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Resolutions still not the way to get rid of super PAC law

donnell collins/staff photographer Jeff Ward.

donnell collins/staff photographer Jeff Ward.

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Updated: December 20, 2012 6:10AM

Some advice: Never go after the hippies for engaging in pointless symbolic gestures unless you want them to come after you with a pointless symbolic gesture.

While I admire the Fox Valley Citizens for Peace and Justice for acquiring all the requisite signatures, the fact their anti-PAC money referendum passed means only slightly more than nothing.

You may as well stand on that Route 31 bluff and spit toward the river.

Of course, then my favorite activists (we probably shouldn’t call ’em hippies) tried to get the Elgin City Council to issue a resolution similarly condemning super PACs for the heinous scoundrels those court-sanctioned human equivalents they really are.

Thankfully, Mayor David Kaptain heeded my Oct. 29 column contention by agreeing that making one meaningless resolution always leads to another and, before you know it, you can’t stop making them.

Riled to fervent symbolic action once again, two FVCPJ members issued stern letters to the editor condemning me for condemning them for condemning super PACs. Abbott and Costello would be proud.

Kaye Gamble of Sleepy Hollow lamented that “$6 billion” in PAC money favored special-interest groups and not economy-stricken average individuals.

“Passing a resolution would be a grass-roots effort at its best …,” Kaye wrote. “(B)ut with the Elgin City Council passing a resolution along with other cities, they could help push Illinois legislators to pass legislation calling for an amendment to the U.S. Constitution that would overturn Citizens United. That would be most meaningful!”

No, it wouldn’t! That’s because you can resolve and proclaim until you’re blue in the face, but as long as politicians benefit from all that PAC money, nothing’s gonna change. Not only that, but the FVCPJ’s basic PAC premise is utterly flawed.

The evidence is simple.

Despite untoward billions of dollars being thrust upon this election cycle, we have the same president, the same Senate, the same House, and most likely, the same gridlock. All that vast and opposing PAC money did, like “Star Trek” matter meeting antimatter, was cancel each other out.

Of the $300 million Karl Rove’s Crossroads super PAC spent on conservative causes, only 1.2 percent of it bore fruit. Even orange man group member Donald Trump tweeted, “Congrats to @KarlRove on blowing $400 million cycle. Every race @CrossroadsGPS ran ads in, the Republicans lost. What a waste of money.”

The phrase “epic fail” certainly seems to apply.

The lone ironic shift is we know have a record 20 female senators and 81 congresswomen. And the corporate PAC money certainly wasn’t backing them. When you consider how poorly the pasty old white men have been doing, I, for one, welcome the change.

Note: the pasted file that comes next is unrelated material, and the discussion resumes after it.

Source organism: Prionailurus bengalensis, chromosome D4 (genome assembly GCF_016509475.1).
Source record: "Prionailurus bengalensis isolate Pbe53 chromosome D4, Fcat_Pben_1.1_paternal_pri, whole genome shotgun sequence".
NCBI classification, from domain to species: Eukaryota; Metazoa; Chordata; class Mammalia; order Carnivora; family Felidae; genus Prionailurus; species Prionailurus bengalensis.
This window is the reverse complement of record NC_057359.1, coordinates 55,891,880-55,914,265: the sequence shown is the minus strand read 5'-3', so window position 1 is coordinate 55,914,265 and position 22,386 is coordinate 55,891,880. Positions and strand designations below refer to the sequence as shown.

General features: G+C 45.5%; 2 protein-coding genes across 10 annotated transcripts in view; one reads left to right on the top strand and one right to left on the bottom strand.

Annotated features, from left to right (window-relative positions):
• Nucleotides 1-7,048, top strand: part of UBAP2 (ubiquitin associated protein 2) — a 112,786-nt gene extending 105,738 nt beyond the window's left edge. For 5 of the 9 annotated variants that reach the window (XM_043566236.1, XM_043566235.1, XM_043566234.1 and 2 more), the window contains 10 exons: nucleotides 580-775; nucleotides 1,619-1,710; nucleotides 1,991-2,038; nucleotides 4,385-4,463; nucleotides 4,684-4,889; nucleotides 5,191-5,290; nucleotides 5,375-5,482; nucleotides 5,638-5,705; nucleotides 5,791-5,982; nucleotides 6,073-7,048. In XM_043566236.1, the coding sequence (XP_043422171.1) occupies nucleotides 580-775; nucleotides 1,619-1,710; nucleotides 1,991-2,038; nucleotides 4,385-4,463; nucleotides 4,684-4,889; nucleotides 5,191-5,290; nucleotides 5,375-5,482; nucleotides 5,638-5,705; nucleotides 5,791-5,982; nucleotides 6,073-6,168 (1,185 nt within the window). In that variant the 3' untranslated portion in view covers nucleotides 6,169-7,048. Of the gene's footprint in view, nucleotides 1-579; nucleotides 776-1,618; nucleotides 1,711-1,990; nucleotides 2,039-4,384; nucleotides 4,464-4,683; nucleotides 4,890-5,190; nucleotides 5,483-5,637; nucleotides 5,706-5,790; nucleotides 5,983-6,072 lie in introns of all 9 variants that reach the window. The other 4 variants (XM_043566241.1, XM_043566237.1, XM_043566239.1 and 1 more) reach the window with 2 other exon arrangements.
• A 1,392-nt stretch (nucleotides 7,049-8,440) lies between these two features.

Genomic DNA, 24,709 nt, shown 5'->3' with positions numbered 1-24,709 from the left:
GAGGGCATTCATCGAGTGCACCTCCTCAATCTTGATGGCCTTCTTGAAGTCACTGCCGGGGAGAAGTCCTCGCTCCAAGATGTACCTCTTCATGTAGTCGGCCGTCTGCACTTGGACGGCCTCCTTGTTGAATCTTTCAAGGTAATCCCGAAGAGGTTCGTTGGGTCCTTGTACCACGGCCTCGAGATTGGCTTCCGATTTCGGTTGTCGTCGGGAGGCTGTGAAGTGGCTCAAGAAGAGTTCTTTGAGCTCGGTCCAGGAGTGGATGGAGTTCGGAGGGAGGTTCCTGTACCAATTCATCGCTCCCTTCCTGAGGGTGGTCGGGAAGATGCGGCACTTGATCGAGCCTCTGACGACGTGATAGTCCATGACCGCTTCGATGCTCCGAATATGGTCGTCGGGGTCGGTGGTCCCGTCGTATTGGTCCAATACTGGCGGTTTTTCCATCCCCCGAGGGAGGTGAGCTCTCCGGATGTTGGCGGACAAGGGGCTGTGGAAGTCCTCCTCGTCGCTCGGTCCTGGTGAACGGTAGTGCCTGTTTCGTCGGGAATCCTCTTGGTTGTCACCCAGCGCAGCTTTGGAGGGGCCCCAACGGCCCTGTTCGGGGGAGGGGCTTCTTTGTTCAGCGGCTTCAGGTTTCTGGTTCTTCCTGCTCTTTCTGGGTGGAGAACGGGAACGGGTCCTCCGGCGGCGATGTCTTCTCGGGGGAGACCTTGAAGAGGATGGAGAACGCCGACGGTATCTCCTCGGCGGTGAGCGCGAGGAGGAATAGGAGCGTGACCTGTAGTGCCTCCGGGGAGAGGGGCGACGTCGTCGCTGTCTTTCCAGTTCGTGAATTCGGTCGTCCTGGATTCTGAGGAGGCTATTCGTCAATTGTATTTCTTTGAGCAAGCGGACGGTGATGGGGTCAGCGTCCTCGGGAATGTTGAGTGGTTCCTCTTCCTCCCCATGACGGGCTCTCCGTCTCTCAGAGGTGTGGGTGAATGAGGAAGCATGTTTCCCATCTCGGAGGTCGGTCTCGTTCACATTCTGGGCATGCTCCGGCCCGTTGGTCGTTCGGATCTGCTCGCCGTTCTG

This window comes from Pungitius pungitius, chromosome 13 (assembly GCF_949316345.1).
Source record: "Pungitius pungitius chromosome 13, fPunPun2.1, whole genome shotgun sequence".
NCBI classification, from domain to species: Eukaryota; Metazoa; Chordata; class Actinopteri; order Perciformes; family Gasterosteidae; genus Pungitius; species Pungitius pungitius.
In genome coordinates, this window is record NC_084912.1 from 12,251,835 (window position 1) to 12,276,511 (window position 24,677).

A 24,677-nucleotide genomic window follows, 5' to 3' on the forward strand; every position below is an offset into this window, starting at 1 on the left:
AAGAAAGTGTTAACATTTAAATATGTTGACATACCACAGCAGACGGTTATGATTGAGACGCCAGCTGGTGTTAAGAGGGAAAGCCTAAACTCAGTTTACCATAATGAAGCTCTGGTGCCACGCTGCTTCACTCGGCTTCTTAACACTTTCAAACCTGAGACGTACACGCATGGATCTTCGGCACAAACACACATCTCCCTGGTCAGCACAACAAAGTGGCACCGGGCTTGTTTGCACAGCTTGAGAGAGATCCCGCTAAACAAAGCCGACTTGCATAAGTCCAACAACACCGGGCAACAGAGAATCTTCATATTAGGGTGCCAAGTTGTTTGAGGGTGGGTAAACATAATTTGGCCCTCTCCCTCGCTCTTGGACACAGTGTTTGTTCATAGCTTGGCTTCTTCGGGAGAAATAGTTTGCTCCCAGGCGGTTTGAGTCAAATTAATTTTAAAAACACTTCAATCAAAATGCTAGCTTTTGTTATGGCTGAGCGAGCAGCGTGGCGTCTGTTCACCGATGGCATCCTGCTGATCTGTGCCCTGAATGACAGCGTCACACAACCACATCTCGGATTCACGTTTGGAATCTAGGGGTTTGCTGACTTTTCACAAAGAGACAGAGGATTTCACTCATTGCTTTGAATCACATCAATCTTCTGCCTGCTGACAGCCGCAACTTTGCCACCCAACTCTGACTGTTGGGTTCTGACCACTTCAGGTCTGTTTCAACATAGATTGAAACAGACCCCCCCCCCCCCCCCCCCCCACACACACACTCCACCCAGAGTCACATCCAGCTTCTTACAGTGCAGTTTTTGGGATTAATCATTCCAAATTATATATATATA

Then Joni Lindgren of Elgin took me to task for opposing their specific resolution. But that’s not the truth. I wasn’t opposing the FVCPJ’s move; I was opposing ALL meaningless resolutions. There is a difference.

“Just how does Ward think good candidates who support the middle-class values will be able to afford to run for office when there is all this money from the opposition ‘trying him in the Court of TV,’ ” Lindgren continued.

Wrong again.

I can’t think of any candidate who embodies middle-class values more than Tammy Duckworth. Despite being outPACed 13 -1 by opponent Joe Walsh, she handed him his pasty posterior on a silver platter.

Walsh supporters ended up spending $70 per vote to go down in 9-point flames. And Duckworth would’ve beaten him even if he hadn’t offered us his fascinating insights into the female reproductive system.

Our GOP firebrand would’ve been gotten more votes simply by standing on the corner of East Chicago Street and Woodview Drive in Elgin and passing out $20 bills.

Like anything else in this existence, when negative TV ads finally hit overkill proportions, we simply tuned them out as so much white noise. Some things take care of themselves.

But since the hippies — I mean activists — missed it the first time, I’ll repeat myself. A resolution may make you feel better, but real change requires real work. And getting some pandering city council to agree with you is not “grass-roots”; it’s the height of lazy activism. If they invalidated the Citizens United decision today, the Koch brothers would still find a way to infuse their money into the process. Since campaign finance change will only come from within, a true grass-roots movement would consist of building a third-party infrastructure, getting precinct committeemen elected, and slating credible candidates.

At least the tea party made a half-hearted effort before they went completely off the deep end.

But even they gave up on it because it requires patience and effort. A city council resolution? Not so much.

You can reach Jeff Ward at

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